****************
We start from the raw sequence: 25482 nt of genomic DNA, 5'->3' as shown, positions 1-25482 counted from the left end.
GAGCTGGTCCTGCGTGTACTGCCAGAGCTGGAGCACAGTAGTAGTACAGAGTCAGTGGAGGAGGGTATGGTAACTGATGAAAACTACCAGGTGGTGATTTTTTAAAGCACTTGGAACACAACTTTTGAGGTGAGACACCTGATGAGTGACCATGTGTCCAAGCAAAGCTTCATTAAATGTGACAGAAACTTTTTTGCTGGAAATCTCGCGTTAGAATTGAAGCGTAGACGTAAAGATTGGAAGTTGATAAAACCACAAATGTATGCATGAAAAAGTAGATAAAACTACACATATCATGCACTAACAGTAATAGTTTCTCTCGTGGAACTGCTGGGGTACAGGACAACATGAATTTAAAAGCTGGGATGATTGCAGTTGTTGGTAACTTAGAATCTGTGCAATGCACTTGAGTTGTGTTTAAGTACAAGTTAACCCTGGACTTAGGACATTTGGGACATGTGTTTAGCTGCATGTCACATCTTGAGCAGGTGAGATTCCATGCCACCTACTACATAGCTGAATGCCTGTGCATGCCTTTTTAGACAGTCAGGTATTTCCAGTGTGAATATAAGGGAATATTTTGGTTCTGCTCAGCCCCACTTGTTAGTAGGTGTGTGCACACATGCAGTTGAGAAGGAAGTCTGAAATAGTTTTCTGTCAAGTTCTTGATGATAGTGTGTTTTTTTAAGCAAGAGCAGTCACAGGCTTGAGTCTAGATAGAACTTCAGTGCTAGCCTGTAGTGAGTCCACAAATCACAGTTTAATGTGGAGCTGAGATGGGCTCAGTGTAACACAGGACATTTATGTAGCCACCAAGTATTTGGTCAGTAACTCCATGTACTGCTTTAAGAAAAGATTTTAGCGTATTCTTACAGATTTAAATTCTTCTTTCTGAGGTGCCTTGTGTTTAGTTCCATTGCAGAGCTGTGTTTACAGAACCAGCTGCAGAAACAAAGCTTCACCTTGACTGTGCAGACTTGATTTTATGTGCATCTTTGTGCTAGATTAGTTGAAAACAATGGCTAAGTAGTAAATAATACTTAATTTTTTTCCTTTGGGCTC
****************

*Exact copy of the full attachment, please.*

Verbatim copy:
We start from the raw sequence: 25482 nt of genomic DNA, 5'->3' as shown, positions 1-25482 counted from the left end.
GAGCTGGTCCTGCGTGTACTGCCAGAGCTGGAGCACAGTAGTAGTACAGAGTCAGTGGAGGAGGGTATGGTAACTGATGAAAACTACCAGGTGGTGATTTTTTAAAGCACTTGGAACACAACTTTTGAGGTGAGACACCTGATGAGTGACCATGTGTCCAAGCAAAGCTTCATTAAATGTGACAGAAACTTTTTTGCTGGAAATCTCGCGTTAGAATTGAAGCGTAGACGTAAAGATTGGAAGTTGATAAAACCACAAATGTATGCATGAAAAAGTAGATAAAACTACACATATCATGCACTAACAGTAATAGTTTCTCTCGTGGAACTGCTGGGGTACAGGACAACATGAATTTAAAAGCTGGGATGATTGCAGTTGTTGGTAACTTAGAATCTGTGCAATGCACTTGAGTTGTGTTTAAGTACAAGTTAACCCTGGACTTAGGACATTTGGGACATGTGTTTAGCTGCATGTCACATCTTGAGCAGGTGAGATTCCATGCCACCTACTACATAGCTGAATGCCTGTGCATGCCTTTTTAGACAGTCAGGTATTTCCAGTGTGAATATAAGGGAATATTTTGGTTCTGCTCAGCCCCACTTGTTAGTAGGTGTGTGCACACATGCAGTTGAGAAGGAAGTCTGAAATAGTTTTCTGTCAAGTTCTTGATGATAGTGTGTTTTTTTAAGCAAGAGCAGTCACAGGCTTGAGTCTAGATAGAACTTCAGTGCTAGCCTGTAGTGAGTCCACAAATCACAGTTTAATGTGGAGCTGAGATGGGCTCAGTGTAACACAGGACATTTATGTAGCCACCAAGTATTTGGTCAGTAACTCCATGTACTGCTTTAAGAAAAGATTTTAGCGTATTCTTACAGATTTAAATTCTTCTTTCTGAGGTGCCTTGTGTTTAGTTCCATTGCAGAGCTGTGTTTACAGAACCAGCTGCAGAAACAAAGCTTCACCTTGACTGTGCAGACTTGATTTTATGTGCATCTTTGTGCTAGATTAGTTGAAAACAATGGCTAAGTAGTAAATAATACTTAATTTTTTTCCTTTGGGCTC